• Black/African-American single parents – 3,212,000 (24.5% of all single parents)
      • Hispanic single parents – 2,681,000 (20.45% of all single parents)
    • 2019
      • White/Caucasian single parents – 7,116,000 (55.39% of all single parents)
      • Black/African-American single parents – 2,960,000 (23.04% of all single parents)
      • Hispanic single parents – 2,770,000 (21.56% of all single parents)
    • 2020
      • White/Caucasian single parents – 6,901,000 (54.99% of all single parents)
      • Black/African-American single parents – 2,976,000 (23.71% of all single parents)
      • Hispanic single parents – 2,673,000 (21.3% of all single parents)
    • 2021
      • White/Caucasian single parents – 6,999,000 (54.66% of all single parents)
      • Black/African-American single parents – 3,097,000 (24.19% of all single parents)
      • Hispanic single parents – 2,708,000 (21.15% of all single parents)

Marital Status and History of Single Parents

While many single-parent families are a product of divorce, separation, or spousal death, these causes only account for about half of them. 

These percentages highlight the origins of single-parent families by marital history:

  • Nearly half (48%) of single parents have never been married, and 65% of cohabiting single parents have also never been married. (Pew Research Center, 2018)11
  • Of single fathers, 36% have never been married. Of single mothers, 51% have never been married. (Pew Research Center, 2018)11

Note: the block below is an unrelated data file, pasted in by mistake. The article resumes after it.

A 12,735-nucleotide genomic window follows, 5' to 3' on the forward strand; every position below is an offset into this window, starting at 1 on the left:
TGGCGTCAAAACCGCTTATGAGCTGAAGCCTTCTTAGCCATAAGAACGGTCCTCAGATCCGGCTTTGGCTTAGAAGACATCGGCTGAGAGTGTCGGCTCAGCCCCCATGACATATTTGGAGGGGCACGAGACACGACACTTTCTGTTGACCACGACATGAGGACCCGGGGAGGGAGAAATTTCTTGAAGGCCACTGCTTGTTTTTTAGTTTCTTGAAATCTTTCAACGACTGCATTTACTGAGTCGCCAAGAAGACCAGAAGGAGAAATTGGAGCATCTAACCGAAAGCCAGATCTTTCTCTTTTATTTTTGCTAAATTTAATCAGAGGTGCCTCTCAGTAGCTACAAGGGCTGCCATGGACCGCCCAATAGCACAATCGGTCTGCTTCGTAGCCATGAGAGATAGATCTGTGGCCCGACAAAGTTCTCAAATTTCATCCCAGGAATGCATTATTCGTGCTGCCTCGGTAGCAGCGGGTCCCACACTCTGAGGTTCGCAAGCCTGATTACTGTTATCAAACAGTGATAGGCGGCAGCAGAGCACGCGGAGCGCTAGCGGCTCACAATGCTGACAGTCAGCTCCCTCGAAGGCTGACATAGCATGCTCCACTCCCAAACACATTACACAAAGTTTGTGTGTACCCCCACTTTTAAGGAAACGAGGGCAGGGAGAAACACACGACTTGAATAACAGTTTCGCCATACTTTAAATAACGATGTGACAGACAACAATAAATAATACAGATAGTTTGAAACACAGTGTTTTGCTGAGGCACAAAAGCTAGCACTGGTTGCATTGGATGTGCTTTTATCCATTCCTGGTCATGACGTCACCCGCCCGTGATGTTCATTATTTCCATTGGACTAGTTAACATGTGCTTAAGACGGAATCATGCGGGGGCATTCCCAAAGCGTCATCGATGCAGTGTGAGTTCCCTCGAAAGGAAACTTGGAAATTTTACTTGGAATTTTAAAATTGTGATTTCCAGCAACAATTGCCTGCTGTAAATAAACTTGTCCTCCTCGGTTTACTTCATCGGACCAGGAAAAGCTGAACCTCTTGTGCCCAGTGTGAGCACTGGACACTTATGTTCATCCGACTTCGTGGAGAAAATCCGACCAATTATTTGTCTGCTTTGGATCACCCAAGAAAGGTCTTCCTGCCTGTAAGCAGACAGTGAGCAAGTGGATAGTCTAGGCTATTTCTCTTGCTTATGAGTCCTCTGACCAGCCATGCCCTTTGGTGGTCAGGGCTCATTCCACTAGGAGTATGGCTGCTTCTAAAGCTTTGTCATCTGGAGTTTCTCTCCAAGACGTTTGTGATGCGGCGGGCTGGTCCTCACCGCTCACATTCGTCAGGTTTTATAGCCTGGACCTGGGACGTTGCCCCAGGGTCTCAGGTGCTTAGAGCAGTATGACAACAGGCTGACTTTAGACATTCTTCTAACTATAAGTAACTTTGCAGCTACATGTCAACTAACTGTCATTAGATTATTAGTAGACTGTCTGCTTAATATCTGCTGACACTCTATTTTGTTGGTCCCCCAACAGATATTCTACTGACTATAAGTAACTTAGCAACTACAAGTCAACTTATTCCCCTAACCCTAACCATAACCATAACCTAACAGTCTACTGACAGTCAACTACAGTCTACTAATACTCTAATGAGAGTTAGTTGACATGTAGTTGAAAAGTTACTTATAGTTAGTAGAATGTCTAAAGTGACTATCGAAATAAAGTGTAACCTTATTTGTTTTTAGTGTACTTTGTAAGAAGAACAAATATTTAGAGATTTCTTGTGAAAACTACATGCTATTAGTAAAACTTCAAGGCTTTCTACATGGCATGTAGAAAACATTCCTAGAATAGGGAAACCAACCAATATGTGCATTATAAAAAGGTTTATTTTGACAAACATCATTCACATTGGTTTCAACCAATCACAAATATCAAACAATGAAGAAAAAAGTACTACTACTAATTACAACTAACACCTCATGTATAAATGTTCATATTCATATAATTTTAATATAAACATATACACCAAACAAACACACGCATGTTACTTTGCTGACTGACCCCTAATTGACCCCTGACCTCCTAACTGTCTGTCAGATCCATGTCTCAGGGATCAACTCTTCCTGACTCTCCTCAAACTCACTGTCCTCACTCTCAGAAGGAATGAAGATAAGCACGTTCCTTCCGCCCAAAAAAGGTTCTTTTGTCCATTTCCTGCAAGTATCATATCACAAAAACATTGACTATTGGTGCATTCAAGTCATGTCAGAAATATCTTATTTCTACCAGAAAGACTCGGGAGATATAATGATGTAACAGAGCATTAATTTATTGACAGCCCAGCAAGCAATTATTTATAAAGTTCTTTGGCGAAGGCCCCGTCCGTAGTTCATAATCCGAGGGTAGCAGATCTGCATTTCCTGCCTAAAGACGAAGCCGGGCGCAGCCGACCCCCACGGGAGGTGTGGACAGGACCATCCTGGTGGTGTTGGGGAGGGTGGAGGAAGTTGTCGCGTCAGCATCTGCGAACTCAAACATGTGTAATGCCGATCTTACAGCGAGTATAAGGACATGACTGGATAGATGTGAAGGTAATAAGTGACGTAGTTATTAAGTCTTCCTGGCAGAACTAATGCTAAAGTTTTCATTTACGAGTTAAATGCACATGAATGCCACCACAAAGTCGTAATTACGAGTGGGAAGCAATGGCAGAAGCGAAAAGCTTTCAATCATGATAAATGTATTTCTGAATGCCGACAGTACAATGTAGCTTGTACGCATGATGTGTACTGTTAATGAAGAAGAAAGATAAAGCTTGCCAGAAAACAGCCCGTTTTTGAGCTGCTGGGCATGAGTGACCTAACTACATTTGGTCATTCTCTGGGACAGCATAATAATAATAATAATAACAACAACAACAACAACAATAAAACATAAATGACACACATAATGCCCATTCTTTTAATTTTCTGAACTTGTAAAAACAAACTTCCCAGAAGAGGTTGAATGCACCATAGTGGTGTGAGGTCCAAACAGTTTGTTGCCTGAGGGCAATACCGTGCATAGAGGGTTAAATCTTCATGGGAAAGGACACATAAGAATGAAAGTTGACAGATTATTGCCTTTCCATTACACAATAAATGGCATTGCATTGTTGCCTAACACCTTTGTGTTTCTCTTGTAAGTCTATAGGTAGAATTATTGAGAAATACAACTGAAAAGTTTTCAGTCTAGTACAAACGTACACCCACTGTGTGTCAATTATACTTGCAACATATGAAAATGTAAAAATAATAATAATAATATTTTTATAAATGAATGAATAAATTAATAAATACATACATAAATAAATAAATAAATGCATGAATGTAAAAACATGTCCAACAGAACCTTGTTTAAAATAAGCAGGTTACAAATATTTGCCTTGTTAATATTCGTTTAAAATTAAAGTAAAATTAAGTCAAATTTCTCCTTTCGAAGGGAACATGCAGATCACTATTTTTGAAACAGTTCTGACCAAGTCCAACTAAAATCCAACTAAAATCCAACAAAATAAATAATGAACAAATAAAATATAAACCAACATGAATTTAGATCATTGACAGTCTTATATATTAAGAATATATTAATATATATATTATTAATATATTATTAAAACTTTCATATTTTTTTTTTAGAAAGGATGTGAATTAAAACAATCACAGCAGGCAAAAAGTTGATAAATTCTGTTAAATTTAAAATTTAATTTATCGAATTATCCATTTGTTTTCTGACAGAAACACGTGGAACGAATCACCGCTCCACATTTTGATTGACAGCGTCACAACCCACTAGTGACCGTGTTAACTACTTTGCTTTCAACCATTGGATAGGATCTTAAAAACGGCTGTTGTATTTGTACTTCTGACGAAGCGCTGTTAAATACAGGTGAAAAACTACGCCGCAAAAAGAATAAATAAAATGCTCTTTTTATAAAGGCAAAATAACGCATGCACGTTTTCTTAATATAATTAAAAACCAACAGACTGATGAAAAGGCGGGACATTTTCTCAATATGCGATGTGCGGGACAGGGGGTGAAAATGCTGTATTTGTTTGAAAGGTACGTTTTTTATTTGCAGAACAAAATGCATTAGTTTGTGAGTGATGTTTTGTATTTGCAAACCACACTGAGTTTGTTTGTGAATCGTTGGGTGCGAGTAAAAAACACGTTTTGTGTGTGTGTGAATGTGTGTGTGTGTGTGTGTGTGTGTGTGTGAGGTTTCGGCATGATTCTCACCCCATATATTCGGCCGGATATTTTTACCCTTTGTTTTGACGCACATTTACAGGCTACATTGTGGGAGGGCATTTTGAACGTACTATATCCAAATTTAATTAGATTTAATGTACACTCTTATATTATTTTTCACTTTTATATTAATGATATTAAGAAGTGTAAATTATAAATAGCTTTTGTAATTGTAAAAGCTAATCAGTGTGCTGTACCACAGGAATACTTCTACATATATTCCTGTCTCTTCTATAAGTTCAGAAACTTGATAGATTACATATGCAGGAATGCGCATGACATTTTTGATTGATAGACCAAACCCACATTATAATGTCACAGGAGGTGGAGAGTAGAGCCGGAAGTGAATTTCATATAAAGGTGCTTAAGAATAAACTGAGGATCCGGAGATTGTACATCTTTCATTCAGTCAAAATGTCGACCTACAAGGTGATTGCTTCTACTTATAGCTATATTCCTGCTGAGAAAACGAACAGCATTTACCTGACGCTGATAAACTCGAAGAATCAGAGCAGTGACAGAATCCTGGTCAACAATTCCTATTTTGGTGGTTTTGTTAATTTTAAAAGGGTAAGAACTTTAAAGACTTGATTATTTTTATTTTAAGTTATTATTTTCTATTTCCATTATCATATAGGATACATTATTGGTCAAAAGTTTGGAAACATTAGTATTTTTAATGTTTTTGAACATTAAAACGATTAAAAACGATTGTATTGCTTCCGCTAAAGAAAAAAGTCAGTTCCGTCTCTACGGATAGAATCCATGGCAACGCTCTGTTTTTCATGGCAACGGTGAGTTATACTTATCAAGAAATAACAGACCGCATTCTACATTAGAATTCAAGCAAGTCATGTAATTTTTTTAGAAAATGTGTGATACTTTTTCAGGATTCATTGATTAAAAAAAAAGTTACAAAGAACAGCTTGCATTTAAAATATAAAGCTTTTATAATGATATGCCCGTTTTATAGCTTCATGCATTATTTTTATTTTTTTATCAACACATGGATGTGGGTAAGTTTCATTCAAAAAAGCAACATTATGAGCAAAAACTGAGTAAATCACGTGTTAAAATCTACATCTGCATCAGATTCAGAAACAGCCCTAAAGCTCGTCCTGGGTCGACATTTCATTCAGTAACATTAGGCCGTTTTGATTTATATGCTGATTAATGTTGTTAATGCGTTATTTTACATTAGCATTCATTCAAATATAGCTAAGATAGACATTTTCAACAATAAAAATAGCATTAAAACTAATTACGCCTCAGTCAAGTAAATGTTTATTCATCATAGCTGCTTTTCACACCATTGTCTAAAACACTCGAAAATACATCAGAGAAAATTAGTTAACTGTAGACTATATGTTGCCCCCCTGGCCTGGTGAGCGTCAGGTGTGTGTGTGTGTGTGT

• A slight majority of single parents (50.04%, or 5.51 million) have never been married. (U.S. Census Bureau, 2022)1
  • Here’s a breakdown of single parents by gender and marital status: (U.S. Census Bureau, 2022)1
    • Never-married:
      • Single fathers:
        • 16.78% or 925,000 of never-married single parents.
      • Single mothers:
        • 83.22% or 4,587,000 of never-married single parents.
      • Total:
        • 50.04% or 5,512,000 single parents have never married.
    • Divorced:
      • Single fathers:
        • 24.93% or 852,000 of divorced single parents.
      • Single mothers:
        • 75.07% or 2,565,000 of divorced single parents.
      • Total:
        • 31.02% or 3,417,000 out of all single parents are divorced.
    • Separated:
      • Single fathers:
        • 22.72% or 378,000 out of separated single parents.
      • Single mothers:
        • 77.28% or 1,286,000 out of separated single parents.
      • Total:
        • 15.11% or 1,664,000 of all single parents are separated. 
    • Widowed:
      • Single fathers:
        • 22.93% or 97,000 out of widowed single parents.
      • Single mothers:
        • 77.07% or 326,000 out of widowed single parents.
      • Total:
        • 3.84% or 423,000 of all single parents are widowed.

Does Education Affect Single-Parenthood Rates?

While higher education usually indicates a better quality of life, the single-parenthood rate is the lowest among those without a high school degree. 

Here are the statistics on single-parenthood by education level:

  • The following statistics show the numbers of single parents by education level: (U.S. Census Bureau, 2021b)4
    • Less than a high school degree – 2,017,000 single parents.